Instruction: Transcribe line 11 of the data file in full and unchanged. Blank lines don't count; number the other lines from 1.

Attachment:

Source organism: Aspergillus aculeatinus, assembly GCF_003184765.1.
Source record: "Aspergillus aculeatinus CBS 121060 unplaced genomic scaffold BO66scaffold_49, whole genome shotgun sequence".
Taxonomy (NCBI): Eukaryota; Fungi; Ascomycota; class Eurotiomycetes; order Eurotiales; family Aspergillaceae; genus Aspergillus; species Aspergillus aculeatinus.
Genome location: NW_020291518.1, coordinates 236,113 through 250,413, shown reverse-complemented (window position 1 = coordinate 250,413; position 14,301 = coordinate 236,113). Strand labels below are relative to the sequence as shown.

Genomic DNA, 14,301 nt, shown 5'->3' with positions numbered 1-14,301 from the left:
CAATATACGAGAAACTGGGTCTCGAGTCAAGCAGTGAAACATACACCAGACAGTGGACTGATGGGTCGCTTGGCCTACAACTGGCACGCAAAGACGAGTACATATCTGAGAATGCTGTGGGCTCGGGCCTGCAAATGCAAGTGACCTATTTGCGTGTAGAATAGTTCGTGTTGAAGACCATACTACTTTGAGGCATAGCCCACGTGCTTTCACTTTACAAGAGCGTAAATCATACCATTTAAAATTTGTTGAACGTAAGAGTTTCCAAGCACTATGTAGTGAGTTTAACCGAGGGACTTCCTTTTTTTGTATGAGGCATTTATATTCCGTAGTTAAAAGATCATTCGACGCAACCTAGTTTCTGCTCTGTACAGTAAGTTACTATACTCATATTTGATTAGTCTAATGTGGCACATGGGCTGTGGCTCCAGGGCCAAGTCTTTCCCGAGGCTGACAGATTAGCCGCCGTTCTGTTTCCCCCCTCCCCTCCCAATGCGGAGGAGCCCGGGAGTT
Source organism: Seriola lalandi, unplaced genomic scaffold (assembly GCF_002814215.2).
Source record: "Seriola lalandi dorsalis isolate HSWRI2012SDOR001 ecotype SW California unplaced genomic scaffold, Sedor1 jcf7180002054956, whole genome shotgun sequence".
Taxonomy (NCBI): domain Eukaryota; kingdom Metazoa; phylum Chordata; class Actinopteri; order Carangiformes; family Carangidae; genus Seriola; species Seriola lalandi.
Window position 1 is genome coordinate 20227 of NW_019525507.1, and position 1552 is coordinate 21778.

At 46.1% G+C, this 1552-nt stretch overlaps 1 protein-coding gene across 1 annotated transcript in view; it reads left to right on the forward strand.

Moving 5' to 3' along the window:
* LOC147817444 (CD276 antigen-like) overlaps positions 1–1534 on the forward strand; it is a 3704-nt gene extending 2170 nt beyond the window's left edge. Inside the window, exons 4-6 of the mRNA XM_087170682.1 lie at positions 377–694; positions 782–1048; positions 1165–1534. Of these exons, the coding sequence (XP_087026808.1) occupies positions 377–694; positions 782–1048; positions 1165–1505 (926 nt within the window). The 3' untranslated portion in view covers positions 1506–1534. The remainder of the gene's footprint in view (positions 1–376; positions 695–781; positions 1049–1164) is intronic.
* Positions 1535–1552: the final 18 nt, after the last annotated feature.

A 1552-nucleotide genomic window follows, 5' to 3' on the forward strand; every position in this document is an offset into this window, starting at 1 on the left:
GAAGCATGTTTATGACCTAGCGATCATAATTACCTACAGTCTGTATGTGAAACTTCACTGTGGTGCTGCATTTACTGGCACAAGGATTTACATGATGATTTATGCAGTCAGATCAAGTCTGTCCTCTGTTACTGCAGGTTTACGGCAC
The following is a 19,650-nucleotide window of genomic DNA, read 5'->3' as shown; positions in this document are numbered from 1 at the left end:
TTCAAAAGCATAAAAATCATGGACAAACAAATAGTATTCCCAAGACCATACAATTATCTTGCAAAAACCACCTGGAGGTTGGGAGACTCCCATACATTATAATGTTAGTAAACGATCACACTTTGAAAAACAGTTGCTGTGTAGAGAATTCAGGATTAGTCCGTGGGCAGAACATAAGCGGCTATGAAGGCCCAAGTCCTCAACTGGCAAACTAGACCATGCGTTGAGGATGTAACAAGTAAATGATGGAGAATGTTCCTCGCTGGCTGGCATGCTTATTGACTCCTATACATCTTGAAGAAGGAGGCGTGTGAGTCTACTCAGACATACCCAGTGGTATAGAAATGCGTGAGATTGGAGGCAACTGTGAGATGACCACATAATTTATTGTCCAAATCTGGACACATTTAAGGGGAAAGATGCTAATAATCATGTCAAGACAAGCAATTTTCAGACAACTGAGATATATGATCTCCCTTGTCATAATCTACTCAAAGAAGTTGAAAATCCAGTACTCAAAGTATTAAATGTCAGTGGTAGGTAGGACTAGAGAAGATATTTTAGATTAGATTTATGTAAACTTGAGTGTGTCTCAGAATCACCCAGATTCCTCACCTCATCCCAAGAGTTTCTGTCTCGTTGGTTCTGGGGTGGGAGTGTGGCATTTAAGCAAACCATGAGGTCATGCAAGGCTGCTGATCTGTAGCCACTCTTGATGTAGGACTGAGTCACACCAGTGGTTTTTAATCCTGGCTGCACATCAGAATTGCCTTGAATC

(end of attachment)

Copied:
At 46.1% G+C, this 1552-nt stretch overlaps 1 protein-coding gene across 1 annotated transcript in view; it reads left to right on the forward strand.